In December 1978, I was working for Ross Perot at Electronic Data Systems. I mean, for Ross Perot himself . Before then, I had been working as a senior developer on Part B healthcare systems. One afternoon after lunch, I found a yellow sticky note stuck to my monitor. My first thoughts: I’m screwed. I took too long for lunch. We knew Ross monitored our card-key comings and goings and I had taken an extra ten minutes. I’m totally screwed. “What’s with this?” I asked Darrell, my manager. He just shrugged and told me to hustle my ass upstairs. I scurried up to Ross’ office on the 7th floor. His secretary/gatekeeper recognized me at once. “Hi Bill, go on in. He’s waiting for you.” Her cute Atlanta accent was wilting. How did she know me? I smiled, and began walking my final mile toward Ross’ office. The door was open.
“Hi Bill, have a seat. How’s the wife? I understand you have a new daughter.” His signature east-Texas twang made me feel a lot less like a condemned man and more like he lived next door. For the next few minutes I filled in the details on my family and how well I liked my job. But he already seemed to know everything. He knew how I had hacked into the EDS mainframes all over the country using a Radio Shack antenna switch to get my programs compiled on idle systems. And he had heard how I had soldered together my own personal computer, written my own BIOS and was programming at home as much as I was at the office. He didn’t know that I thought his operation was inefficient and I had bypassed many of their rules to get more done in less time. I’m screwed.
And then he told me why he had asked to talk to me. Ross had read a story in Popular Electronics that said the 8080 CPU would revolutionize the world. For the next hour we discussed the future of computing. He was a good listener. To make a long story short, that’s when I started to work for Ross himself as his technical advisor. I was moved into an office on the 7th floor and asked to sit in on meetings and consult on any number of technical issues. I eventually began work on an accounting program that would be sold with IBM 5110 “personal” computers to small businesses.
Fallout from the Iran Mission
In December of 1978 several bedraggled men were placed in the vacant desks all around us. Despite the fact they were wearing the EDS uniform (3-piece business suits), they looked like they had just returned from a harrowing battle in Vietnam. At first they didn’t really say much. But over the next few days we learned more and more about how EDS’s grand plans for Iran had fallen through.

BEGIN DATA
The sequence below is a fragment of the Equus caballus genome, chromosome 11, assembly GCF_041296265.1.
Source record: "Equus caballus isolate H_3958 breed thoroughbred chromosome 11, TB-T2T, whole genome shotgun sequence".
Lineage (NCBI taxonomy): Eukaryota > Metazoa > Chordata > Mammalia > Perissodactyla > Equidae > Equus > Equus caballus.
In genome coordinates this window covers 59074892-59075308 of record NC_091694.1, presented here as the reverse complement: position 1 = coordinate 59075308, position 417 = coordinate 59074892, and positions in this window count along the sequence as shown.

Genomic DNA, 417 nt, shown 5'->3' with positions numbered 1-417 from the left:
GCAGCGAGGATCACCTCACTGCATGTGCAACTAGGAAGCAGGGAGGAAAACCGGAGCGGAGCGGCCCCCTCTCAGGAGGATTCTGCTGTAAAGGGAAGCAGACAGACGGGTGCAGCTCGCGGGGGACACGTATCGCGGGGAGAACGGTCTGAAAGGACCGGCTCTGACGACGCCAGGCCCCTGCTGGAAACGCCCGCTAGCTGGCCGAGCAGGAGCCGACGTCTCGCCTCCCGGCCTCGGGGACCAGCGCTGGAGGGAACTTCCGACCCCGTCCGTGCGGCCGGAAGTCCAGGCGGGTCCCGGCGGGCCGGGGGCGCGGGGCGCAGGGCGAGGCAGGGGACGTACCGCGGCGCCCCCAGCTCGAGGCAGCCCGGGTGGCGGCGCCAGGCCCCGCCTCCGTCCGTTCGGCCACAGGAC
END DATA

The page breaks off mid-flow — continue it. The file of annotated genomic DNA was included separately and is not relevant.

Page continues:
They told us how EDS wanted to expand their foreign offices. When they discovered that the Shah of Iran wanted to modernize their systems to ostensibly keep track of their citizens, Ross jumped at the chance. He flew a team to Iran and EDS was awarded the bid. For some reason, the other vendors wanted a lot more time to get the system up but Ross’ people were confident they could get it up in a year. What they didn’t know is that it usually took several years to get anything through customs. The onsite team worked around this by “storing” the shipment in a sealed warehouse within the customs security fence. Less than a year later the system was up. After some time, they were bringing in a million dollars a month. It was widely rumored was the database was being used by SAVAK to track dissidents.
All was going well until the Shah was deposed and the government stopped paying their monthly bill. Eight months later, the situation had deteriorated dramatically. While the State Department was not providing much sensible intelligence, the EDS employees and their families were already very concerned. When someone drove by the EDS building and sprayed the second floor offices with an AK47, they knew they had to get out while they could. After getting the go-ahead from Dallas, the staff backed up the system to tape and formatted the hard drives. The tapes were taken to the American Embassy and put in an embassy pouch to be delivered back to the Dallas headquarters. Unfortunately, an informant working for the company notified Khomeini’s people. Most of the staff escaped Tehran as quickly as possible.
The story of what happened to the EDS employees (Paul Chiapparone and Bill Gaylord) that didn’t get out was fodder for a Ken Follett book “On Wings of Eagles.” After they were thrown in prison, the question they were asked a thousand times was “Where is the data?” Ross was able to engineer an escape for his employees and they returned to the Dallas headquarters. When I heard about it, I volunteered to fly the chopper out of Turkey. Ross thanked me but turned me down. He had recruited my flight-school instructor pilot.
When the mobs attacked the embassy in April of 1980, they turned the building inside out looking for something. Was it the data tapes containing SAVAK files?
Again, an American company was was paid millions (perhaps through naiveté) to make a tyrannical regime more efficient at monitoring its citizens (and victims). While EDS was told this system was to replicate the functionality of the Social Security system in the US, did the EDS people onsite know it was being used by the SAVAK, the Shah’s secret police? Were they ignorant, or did they turn a blind eye? Did Ross know? Only those men who survived this really know. Perhaps we should ask them—just to get the story straight.
Of course, all of this unfolded over three decades ago. My memory is not what it once was but this is the story as I remember it. Perhaps it will help those individuals working for companies here and abroad to be more cognizant of whom they are helping with their skills.